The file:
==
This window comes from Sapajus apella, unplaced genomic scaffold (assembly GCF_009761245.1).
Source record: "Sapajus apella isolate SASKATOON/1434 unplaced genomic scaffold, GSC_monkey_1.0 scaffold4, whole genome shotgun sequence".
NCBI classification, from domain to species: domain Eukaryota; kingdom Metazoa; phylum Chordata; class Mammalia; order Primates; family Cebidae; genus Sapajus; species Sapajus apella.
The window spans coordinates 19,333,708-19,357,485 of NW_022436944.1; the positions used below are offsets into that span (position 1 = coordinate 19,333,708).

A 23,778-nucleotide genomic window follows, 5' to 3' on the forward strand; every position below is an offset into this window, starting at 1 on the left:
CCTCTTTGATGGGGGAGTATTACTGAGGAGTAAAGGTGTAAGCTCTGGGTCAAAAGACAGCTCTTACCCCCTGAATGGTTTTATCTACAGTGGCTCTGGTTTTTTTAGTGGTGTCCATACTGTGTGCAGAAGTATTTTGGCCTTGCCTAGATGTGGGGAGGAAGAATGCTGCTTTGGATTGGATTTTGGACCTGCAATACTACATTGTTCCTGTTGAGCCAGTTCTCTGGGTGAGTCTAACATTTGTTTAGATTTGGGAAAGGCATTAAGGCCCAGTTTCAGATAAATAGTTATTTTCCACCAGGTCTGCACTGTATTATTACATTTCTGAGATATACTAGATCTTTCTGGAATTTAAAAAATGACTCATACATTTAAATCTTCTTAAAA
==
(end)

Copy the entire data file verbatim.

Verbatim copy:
This window comes from Sapajus apella, unplaced genomic scaffold (assembly GCF_009761245.1).
Source record: "Sapajus apella isolate SASKATOON/1434 unplaced genomic scaffold, GSC_monkey_1.0 scaffold4, whole genome shotgun sequence".
NCBI classification, from domain to species: domain Eukaryota; kingdom Metazoa; phylum Chordata; class Mammalia; order Primates; family Cebidae; genus Sapajus; species Sapajus apella.
The window spans coordinates 19,333,708-19,357,485 of NW_022436944.1; the positions used below are offsets into that span (position 1 = coordinate 19,333,708).

A 23,778-nucleotide genomic window follows, 5' to 3' on the forward strand; every position below is an offset into this window, starting at 1 on the left:
CCTCTTTGATGGGGGAGTATTACTGAGGAGTAAAGGTGTAAGCTCTGGGTCAAAAGACAGCTCTTACCCCCTGAATGGTTTTATCTACAGTGGCTCTGGTTTTTTTAGTGGTGTCCATACTGTGTGCAGAAGTATTTTGGCCTTGCCTAGATGTGGGGAGGAAGAATGCTGCTTTGGATTGGATTTTGGACCTGCAATACTACATTGTTCCTGTTGAGCCAGTTCTCTGGGTGAGTCTAACATTTGTTTAGATTTGGGAAAGGCATTAAGGCCCAGTTTCAGATAAATAGTTATTTTCCACCAGGTCTGCACTGTATTATTACATTTCTGAGATATACTAGATCTTTCTGGAATTTAAAAAATGACTCATACATTTAAATCTTCTTAAAA